La Cérémonie des adieux

This week John and Alicia Nash died. The flow of news about the incident and reactions to it were filtered and mediated through the movie and book of Nash’s life. The handle is understandable as a key for anyone to connect to the news.

A few days later looking over the Internet for more reactions and comment, the trope had not really moved, or altered. Academic and economics writers gave potted introductions to Nash’s significance, with overt, or some implied reference to the epithet, ‘beautiful mind’.

Adjectives can be difficult creatures. The use of prepositions in other languages is more opaque, yet the application of an adjective can be deterministic.

Mathematics and logic need analytical insight, rigor and creative intuition. Precision, exactness, and other related words are attributes necessary to do the task. In logic valid arguments are occasionally described as beautiful, more as a superlative to express how competent and well-structured the result is.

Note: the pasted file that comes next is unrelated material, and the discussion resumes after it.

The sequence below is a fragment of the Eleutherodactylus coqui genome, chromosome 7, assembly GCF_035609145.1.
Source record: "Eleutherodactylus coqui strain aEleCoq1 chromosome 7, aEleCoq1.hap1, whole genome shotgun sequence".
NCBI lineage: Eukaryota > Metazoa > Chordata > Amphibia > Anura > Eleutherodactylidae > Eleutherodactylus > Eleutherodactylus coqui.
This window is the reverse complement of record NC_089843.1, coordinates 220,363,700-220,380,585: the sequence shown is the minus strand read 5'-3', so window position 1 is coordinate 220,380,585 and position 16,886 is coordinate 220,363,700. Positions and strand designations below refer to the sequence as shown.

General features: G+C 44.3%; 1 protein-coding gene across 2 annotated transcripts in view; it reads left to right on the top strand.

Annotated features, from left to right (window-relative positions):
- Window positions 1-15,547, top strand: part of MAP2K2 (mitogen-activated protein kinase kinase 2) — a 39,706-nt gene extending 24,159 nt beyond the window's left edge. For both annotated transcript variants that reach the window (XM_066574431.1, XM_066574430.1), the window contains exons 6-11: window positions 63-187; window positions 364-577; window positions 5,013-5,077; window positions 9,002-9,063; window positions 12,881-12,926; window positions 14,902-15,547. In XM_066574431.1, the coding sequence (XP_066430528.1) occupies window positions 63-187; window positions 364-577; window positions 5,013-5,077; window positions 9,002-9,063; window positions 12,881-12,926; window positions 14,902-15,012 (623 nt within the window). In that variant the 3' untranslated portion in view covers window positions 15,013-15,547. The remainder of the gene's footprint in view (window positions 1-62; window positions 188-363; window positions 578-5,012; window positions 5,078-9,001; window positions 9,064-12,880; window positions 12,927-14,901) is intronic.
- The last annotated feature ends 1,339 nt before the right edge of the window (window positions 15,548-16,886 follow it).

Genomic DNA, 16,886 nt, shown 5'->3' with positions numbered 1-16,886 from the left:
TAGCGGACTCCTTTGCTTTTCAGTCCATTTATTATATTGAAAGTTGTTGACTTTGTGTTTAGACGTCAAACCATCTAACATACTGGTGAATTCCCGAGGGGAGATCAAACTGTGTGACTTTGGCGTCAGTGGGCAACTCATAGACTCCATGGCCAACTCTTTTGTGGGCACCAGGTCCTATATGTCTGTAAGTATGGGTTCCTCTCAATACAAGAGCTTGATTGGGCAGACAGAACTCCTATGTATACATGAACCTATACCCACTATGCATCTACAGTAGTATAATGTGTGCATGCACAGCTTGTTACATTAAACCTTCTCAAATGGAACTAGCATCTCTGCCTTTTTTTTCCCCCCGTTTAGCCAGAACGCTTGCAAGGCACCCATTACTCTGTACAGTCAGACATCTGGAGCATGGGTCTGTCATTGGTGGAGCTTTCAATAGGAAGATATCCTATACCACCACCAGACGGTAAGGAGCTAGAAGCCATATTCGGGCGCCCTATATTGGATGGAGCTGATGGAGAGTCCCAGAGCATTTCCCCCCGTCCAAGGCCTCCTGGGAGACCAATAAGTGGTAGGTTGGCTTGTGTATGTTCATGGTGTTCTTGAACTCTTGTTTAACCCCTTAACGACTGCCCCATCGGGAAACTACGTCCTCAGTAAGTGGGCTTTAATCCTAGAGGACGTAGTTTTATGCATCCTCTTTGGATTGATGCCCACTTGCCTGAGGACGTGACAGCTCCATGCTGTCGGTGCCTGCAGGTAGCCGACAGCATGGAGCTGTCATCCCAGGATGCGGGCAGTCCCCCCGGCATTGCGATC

Following from the films on Turing, and recently on Hawking, I read an article which asked if dramatists, and their industry, were faithful to the subjects and their work, or whether they had simplified a life’s work relative to an emotional story. I’d agree with that view, no more so than in the unreliable film of Nash, which could not explain the Nash equilibrium correctly.

For some reason repackaging the complex, difficult, angry, contentious, spiky, obsessive combative, aggressive and anti-whatever is a prerequisite to make scientists, mathematicians presentable. It’s not just physicists or mathematicians with quirks; composers such as Chopin, Porter, Beethoven and Wagner have all been sanitized, deracinated; turned into misunderstood unfortunate, individuals who are stereotypes of lonely genius, a nineteenth century platitude of creativity.

The book Simone de Beauvoir published to remember Sartre’s life is the title of this post. It is about the last decade of Sartre’s life. It is honest and clear and erases mediated perspectives of Sartre. In time, perhaps, a similar clarity will amend common representations of Nash.

©Copyright Guy Cranswick 2015. All Rights Reserved.


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